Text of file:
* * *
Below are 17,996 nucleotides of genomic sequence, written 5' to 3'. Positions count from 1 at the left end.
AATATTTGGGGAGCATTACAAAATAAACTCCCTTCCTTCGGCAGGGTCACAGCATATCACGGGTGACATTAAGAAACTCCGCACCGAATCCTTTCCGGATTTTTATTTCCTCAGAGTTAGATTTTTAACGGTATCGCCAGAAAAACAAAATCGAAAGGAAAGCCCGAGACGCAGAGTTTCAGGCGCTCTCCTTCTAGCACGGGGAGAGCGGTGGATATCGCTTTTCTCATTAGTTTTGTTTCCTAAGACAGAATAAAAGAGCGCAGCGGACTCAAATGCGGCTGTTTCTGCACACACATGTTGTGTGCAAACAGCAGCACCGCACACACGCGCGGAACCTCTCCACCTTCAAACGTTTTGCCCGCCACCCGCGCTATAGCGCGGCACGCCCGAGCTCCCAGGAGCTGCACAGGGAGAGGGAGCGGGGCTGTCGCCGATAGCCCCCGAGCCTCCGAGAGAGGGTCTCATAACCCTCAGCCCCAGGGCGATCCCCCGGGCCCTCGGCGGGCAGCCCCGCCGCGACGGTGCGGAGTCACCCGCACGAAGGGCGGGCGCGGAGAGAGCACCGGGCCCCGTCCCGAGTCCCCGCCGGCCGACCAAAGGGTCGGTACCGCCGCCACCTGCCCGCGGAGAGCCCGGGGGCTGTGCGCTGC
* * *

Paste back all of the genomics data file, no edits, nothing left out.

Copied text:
Below are 17,996 nucleotides of genomic sequence, written 5' to 3'. Positions count from 1 at the left end.
AATATTTGGGGAGCATTACAAAATAAACTCCCTTCCTTCGGCAGGGTCACAGCATATCACGGGTGACATTAAGAAACTCCGCACCGAATCCTTTCCGGATTTTTATTTCCTCAGAGTTAGATTTTTAACGGTATCGCCAGAAAAACAAAATCGAAAGGAAAGCCCGAGACGCAGAGTTTCAGGCGCTCTCCTTCTAGCACGGGGAGAGCGGTGGATATCGCTTTTCTCATTAGTTTTGTTTCCTAAGACAGAATAAAAGAGCGCAGCGGACTCAAATGCGGCTGTTTCTGCACACACATGTTGTGTGCAAACAGCAGCACCGCACACACGCGCGGAACCTCTCCACCTTCAAACGTTTTGCCCGCCACCCGCGCTATAGCGCGGCACGCCCGAGCTCCCAGGAGCTGCACAGGGAGAGGGAGCGGGGCTGTCGCCGATAGCCCCCGAGCCTCCGAGAGAGGGTCTCATAACCCTCAGCCCCAGGGCGATCCCCCGGGCCCTCGGCGGGCAGCCCCGCCGCGACGGTGCGGAGTCACCCGCACGAAGGGCGGGCGCGGAGAGAGCACCGGGCCCCGTCCCGAGTCCCCGCCGGCCGACCAAAGGGTCGGTACCGCCGCCACCTGCCCGCGGAGAGCCCGGGGGCTGTGCGCTGC